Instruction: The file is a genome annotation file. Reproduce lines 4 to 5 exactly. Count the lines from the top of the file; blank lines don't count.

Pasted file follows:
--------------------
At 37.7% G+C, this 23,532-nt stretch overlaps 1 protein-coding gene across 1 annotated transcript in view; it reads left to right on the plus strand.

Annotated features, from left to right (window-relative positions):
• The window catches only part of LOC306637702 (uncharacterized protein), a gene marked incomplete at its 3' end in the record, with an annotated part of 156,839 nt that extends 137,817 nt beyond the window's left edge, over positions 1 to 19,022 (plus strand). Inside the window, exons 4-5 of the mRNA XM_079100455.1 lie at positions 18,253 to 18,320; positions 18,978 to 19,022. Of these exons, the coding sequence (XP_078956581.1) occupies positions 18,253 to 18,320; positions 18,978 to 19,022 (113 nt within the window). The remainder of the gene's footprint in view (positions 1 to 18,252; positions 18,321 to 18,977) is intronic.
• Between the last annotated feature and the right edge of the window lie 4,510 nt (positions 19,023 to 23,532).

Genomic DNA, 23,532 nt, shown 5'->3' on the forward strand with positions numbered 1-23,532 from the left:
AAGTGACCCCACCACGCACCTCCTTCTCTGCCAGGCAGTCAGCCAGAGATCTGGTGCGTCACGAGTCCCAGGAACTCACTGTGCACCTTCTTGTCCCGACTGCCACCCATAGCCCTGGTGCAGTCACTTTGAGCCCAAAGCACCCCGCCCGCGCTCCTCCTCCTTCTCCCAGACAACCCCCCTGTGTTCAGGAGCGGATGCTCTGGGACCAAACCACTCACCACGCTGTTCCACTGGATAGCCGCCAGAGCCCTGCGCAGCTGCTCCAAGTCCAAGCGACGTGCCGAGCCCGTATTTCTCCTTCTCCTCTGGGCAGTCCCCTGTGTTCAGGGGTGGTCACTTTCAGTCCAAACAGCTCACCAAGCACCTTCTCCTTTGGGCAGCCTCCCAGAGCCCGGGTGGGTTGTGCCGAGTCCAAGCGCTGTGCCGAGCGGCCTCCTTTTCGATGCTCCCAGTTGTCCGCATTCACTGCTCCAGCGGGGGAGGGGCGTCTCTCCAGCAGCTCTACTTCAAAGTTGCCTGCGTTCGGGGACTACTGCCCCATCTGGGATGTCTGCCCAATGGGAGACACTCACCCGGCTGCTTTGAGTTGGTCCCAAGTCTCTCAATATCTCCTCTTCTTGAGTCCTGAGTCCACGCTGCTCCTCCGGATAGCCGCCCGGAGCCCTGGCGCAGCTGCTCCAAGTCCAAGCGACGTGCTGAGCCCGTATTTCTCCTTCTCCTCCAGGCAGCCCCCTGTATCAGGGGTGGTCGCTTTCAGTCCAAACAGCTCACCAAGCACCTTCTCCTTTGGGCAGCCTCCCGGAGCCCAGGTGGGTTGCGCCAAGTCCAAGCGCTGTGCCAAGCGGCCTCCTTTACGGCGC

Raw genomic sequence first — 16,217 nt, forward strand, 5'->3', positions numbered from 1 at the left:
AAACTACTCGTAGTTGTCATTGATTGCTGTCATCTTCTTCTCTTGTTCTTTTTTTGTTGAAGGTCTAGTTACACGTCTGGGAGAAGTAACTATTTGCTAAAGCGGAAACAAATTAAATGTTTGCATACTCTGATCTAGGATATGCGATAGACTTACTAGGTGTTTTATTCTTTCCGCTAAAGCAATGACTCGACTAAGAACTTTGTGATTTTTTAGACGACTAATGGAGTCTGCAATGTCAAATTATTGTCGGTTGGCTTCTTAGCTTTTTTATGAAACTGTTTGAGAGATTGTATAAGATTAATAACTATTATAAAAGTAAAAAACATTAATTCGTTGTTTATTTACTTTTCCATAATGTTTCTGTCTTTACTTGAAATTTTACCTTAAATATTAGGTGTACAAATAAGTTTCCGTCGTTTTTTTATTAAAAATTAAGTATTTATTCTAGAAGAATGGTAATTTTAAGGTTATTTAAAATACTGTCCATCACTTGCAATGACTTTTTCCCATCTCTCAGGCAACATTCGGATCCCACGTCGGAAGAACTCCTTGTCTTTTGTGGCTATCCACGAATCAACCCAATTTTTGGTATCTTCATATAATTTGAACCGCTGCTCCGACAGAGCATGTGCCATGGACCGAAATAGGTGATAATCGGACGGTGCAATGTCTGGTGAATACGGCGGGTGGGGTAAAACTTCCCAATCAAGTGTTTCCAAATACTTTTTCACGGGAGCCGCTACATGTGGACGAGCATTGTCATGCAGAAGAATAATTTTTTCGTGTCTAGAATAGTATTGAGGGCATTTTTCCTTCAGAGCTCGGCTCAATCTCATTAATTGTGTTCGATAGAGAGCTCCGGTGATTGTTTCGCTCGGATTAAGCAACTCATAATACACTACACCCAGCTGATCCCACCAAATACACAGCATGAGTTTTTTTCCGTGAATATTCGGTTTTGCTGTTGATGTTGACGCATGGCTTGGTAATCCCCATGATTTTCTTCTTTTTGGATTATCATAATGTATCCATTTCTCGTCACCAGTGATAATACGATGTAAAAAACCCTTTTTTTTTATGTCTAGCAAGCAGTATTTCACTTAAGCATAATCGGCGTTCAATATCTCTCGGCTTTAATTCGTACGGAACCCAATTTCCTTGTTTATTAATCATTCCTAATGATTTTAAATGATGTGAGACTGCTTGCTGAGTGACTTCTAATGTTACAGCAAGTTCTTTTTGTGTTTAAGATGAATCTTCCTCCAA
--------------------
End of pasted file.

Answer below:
• Between the last annotated feature and the right edge of the window lie 4,510 nt (positions 19,023 to 23,532).

Genomic DNA, 23,532 nt, shown 5'->3' on the forward strand with positions numbered 1-23,532 from the left: